AMHERST - Dan Gillis and his family had only been back in their Oak Hill Drive home for a few days when disaster struck again, this time one of a more personal sort.
Gillis spent Wednesday evening shivering outside his 14 Oak Hill Drive home among the fire engines and tankers lining the horseshoe-shaped road off Dodge Road. Meanwhile Amherst, Mont Vernon, Milford and Merrimack firefighters traipsed in and out of the house after battling a two-alarm basement fire.
Gillis, his wife Zoe and three kids got power back Sunday night after having spent the better part of three days staying with friends.
Since then, Gillis said, they've had small power surges and dimming lights when they turn on appliances.
Around 8:30 p.m., Gillis turned on the microwave and the lights dimmed. He turned off the microwave, but the lights didn't get brighter, and then the power went out. He went to check out the basement and saw that there was a fire in a closet there, he said.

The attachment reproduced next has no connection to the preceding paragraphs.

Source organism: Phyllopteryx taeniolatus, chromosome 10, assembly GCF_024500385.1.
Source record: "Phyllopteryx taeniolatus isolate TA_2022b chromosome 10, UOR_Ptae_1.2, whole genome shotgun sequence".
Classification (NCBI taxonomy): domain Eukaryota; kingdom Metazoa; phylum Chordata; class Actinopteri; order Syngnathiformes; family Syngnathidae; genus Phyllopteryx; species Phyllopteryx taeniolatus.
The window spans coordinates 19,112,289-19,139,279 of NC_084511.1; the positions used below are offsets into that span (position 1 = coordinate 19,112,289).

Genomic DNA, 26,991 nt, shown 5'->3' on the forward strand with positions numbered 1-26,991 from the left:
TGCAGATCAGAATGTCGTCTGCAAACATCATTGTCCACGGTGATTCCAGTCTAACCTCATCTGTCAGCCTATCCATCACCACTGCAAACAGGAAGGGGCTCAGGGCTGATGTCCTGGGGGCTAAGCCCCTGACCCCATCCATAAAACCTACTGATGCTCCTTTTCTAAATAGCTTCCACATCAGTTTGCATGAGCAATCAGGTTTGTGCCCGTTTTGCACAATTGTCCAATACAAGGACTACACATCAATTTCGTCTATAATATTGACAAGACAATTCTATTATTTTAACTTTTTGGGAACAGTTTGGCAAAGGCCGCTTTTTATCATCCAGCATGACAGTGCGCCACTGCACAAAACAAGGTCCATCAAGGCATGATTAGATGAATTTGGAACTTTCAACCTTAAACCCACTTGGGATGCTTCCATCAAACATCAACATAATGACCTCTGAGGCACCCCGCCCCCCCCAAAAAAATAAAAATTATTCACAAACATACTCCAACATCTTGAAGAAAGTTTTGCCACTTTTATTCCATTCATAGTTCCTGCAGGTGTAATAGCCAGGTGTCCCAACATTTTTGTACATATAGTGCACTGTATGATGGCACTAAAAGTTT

The first firefighters arrived just before 9 p.m. and found smoke coming from the building and heavy smoke and heat on the first floor, according to Amherst Fire Chief Rick Todd.
One crew fought the fire from the first floor while a second crew entered the basement through a bulkhead in the rear of the building, he said.
There was heavy fire damage to the basement, Todd said, and significant smoke and heat damage on the first floor. Although the house isn't habitable, it could have been a lot worse, he said, if firefighters hadn't been able to stop the flames from spreading up the stairs from the basement.
It was "a very good stop," he said. "We would have lost the house."
The fire went to a second alarm around 9:10 p.m. and was under control around 9:50 p.m., he said.
Gillis was home with his wife and two of his kids, ages 15 and 10. No one was injured, but one of the family's dogs, a Weimaraner named Fiona, died in the blaze, Gillis said.
Gillis, a golf pro who has lived in Amherst for about six years, said finding a place to stay won't be a problem.
"It's a nice neighborhood," he said, "so we've only had 10 or 12 invitations to stay."
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This article appears in the December 5 2008 issue of New Hampshire Business Review